The Displacement of Arriving in Everett
by V. Buritsch-Tompkins
Note: This is not the post that I have been fighting with. I think it might help me finish wrapping my head around the aforementioned post, though.
When you grow up in a town, you are forced, as elementary and middle school students, to learn your local heroes. Local heroes range from anything notable in literature, the arts, or sports up to future governors and presidents. You gain insight from the names of streets such as “Chippewa” and places such as “Pere Marquette”. You learn what significance (or lack thereof) your city has had in society, what homegrown talent arrived and left.
Almost exactly one year ago today, I was still commenting on how strange it was to not live in St. Louis. How it was so green up here, how the temperatures were so mild. How the rain really wasn’t as bad as everybody was letting on. You know, for Seattle, anyway.
And Seattle was progressive. And interesting. And exciting. And the birthplace of Grunge. And the seat of Amazon, and Microsoft, and other companies.
Almost two years ago today, I gave up on a small project, which led me to bigger projects.
There is nothing like a drive to get to understand the history of a community – to try to connect with its past players and find places in its knowledge to connect with.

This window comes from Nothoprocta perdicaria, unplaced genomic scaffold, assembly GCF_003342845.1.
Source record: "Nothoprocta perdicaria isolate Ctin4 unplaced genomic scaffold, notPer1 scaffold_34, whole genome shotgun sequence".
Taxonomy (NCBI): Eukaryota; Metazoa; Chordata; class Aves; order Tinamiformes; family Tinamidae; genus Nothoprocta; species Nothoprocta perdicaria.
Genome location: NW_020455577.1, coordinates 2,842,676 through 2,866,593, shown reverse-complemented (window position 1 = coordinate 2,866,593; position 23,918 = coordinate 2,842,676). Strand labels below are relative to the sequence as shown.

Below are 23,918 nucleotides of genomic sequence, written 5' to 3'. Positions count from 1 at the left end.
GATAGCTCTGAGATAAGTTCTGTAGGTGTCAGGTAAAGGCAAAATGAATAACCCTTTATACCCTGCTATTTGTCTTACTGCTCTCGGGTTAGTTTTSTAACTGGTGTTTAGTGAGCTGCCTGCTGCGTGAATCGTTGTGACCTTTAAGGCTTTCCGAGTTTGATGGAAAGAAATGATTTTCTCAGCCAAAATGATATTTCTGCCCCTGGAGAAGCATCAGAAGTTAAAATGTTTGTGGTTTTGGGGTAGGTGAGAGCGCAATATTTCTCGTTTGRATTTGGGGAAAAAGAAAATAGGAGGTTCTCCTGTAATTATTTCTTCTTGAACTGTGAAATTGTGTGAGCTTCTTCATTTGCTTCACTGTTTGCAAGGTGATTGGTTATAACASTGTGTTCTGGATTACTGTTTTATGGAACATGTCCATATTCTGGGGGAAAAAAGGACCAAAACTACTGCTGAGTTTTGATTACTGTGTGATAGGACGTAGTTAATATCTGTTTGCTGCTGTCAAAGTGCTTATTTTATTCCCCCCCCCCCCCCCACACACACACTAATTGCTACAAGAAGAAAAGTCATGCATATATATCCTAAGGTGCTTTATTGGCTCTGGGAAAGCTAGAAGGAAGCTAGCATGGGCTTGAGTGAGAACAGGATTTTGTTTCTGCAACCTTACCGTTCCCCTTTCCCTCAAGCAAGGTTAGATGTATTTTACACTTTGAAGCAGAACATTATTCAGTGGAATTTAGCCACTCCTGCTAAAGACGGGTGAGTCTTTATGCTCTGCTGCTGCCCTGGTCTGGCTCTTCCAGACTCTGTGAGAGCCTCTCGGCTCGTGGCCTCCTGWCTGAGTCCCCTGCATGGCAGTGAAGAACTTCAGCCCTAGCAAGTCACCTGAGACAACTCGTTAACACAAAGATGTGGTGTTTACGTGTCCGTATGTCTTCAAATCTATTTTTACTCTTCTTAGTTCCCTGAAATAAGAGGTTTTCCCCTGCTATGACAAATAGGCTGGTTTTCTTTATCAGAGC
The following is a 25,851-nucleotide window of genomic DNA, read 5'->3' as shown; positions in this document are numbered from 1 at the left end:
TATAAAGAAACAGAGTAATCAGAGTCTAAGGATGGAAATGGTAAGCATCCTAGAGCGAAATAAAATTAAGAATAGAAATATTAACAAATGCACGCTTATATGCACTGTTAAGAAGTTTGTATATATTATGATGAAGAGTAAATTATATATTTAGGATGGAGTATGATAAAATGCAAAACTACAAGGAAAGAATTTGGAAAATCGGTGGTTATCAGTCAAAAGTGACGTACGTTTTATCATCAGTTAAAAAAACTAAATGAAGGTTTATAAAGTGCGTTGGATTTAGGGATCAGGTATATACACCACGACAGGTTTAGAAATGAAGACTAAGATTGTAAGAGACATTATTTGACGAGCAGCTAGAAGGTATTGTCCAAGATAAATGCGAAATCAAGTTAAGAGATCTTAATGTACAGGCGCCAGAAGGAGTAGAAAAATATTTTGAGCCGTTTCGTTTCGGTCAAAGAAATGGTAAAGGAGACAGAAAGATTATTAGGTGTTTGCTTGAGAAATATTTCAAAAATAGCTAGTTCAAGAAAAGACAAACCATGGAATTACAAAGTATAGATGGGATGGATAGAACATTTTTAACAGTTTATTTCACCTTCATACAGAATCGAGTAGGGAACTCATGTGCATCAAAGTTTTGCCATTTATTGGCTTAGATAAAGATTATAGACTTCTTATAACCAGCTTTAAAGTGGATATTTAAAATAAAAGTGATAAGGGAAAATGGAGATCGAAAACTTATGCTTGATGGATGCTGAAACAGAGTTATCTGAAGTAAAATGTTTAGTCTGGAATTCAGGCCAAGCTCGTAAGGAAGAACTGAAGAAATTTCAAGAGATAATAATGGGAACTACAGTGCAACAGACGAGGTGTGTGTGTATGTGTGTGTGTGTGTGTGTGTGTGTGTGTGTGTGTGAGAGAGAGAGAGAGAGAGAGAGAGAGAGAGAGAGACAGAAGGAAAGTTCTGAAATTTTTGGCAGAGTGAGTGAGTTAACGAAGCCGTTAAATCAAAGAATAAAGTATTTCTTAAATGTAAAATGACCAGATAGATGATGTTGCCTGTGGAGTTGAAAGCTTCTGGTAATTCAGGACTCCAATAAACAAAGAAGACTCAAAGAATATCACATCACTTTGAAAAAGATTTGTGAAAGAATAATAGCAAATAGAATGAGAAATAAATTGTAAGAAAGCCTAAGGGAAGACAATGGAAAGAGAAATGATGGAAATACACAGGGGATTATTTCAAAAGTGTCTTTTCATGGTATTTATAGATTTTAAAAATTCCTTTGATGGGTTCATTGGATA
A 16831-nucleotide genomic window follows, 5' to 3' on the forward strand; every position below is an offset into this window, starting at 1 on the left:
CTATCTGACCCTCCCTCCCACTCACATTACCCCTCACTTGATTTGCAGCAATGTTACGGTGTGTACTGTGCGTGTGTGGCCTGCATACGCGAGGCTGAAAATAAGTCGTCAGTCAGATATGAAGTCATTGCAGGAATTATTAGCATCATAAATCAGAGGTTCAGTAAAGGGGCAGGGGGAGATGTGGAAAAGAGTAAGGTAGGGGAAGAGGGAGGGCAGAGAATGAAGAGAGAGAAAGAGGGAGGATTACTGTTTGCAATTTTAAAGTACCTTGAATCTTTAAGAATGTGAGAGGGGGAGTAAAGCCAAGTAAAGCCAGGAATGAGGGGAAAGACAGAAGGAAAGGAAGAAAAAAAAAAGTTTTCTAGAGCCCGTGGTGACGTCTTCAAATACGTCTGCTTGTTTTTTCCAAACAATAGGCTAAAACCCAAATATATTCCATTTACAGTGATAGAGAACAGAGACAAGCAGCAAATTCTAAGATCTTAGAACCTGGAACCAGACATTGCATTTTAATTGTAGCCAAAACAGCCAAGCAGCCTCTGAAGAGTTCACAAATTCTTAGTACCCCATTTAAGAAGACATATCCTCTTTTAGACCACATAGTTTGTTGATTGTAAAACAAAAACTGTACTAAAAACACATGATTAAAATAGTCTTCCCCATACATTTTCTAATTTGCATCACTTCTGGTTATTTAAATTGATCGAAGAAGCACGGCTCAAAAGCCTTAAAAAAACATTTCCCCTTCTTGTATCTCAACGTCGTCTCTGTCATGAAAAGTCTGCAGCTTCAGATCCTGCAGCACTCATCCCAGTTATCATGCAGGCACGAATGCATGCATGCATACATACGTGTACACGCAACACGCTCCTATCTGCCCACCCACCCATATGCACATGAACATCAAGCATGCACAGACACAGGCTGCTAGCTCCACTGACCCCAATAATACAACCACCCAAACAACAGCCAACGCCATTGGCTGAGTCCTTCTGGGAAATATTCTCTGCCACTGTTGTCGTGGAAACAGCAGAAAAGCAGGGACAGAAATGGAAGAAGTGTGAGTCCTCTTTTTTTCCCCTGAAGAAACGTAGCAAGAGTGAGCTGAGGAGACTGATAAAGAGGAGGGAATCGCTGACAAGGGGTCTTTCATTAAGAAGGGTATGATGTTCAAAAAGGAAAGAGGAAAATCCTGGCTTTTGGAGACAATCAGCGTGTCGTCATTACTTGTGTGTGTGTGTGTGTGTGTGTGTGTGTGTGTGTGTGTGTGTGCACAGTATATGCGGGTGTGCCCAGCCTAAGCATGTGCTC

It’s silly the things you think about when you get nostalgic. Like me, remembering how it is, grasping for knowledge as an elementary kid. I’m doing it again now. Instead of hunting down early Mark Twain or visiting the Scott Joplin house, I’m reading Norman H. Clark’s Mill Town. It’s been… interesting. It’s also been the second time I’ve cracked the book, but the first time was just skimming to get taste of the flavor of the town.
I’ve been told to visit the “North-West” room in the Everett library. I’m hoping to find some Max Miller there. I’m hoping to find the history for a photo of one of the first Asian import stores in early Everett.
I need recommendations for early Seattle next – early authors, heroes, and histories to follow. I’m intending to start with either Chief Seattle or with some of the other historical monuments out here, but whatever comes next, it’s sure to be new.